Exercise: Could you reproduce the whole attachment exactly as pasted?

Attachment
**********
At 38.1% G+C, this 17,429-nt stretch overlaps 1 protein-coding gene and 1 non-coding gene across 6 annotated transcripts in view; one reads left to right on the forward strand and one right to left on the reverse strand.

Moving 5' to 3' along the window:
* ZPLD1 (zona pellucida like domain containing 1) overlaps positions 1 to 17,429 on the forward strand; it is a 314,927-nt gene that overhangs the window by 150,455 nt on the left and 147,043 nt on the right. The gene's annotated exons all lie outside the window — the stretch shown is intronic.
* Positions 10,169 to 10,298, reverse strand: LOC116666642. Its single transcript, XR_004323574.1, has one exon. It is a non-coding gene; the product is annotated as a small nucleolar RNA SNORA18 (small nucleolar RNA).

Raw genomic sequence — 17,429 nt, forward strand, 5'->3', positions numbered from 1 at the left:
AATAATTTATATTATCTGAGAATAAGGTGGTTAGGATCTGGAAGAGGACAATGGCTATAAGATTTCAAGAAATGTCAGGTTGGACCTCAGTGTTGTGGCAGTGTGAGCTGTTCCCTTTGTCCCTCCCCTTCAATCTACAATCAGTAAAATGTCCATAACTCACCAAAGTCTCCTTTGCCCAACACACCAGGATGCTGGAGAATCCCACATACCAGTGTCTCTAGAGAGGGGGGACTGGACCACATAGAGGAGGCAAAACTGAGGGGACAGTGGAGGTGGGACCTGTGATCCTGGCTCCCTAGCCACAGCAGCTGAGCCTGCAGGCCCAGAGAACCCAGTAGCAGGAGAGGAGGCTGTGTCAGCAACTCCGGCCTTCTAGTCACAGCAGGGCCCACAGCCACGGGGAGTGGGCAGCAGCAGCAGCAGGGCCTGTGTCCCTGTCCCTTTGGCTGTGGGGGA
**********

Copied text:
At 38.1% G+C, this 17,429-nt stretch overlaps 1 protein-coding gene and 1 non-coding gene across 6 annotated transcripts in view; one reads left to right on the forward strand and one right to left on the reverse strand.

Moving 5' to 3' along the window:
* ZPLD1 (zona pellucida like domain containing 1) overlaps positions 1 to 17,429 on the forward strand; it is a 314,927-nt gene that overhangs the window by 150,455 nt on the left and 147,043 nt on the right. The gene's annotated exons all lie outside the window — the stretch shown is intronic.
* Positions 10,169 to 10,298, reverse strand: LOC116666642. Its single transcript, XR_004323574.1, has one exon. It is a non-coding gene; the product is annotated as a small nucleolar RNA SNORA18 (small nucleolar RNA).

Raw genomic sequence — 17,429 nt, forward strand, 5'->3', positions numbered from 1 at the left:
AATAATTTATATTATCTGAGAATAAGGTGGTTAGGATCTGGAAGAGGACAATGGCTATAAGATTTCAAGAAATGTCAGGTTGGACCTCAGTGTTGTGGCAGTGTGAGCTGTTCCCTTTGTCCCTCCCCTTCAATCTACAATCAGTAAAATGTCCATAACTCACCAAAGTCTCCTTTGCCCAACACACCAGGATGCTGGAGAATCCCACATACCAGTGTCTCTAGAGAGGGGGGACTGGACCACATAGAGGAGGCAAAACTGAGGGGACAGTGGAGGTGGGACCTGTGATCCTGGCTCCCTAGCCACAGCAGCTGAGCCTGCAGGCCCAGAGAACCCAGTAGCAGGAGAGGAGGCTGTGTCAGCAACTCCGGCCTTCTAGTCACAGCAGGGCCCACAGCCACGGGGAGTGGGCAGCAGCAGCAGCAGGGCCTGTGTCCCTGTCCCTTTGGCTGTGGGGGA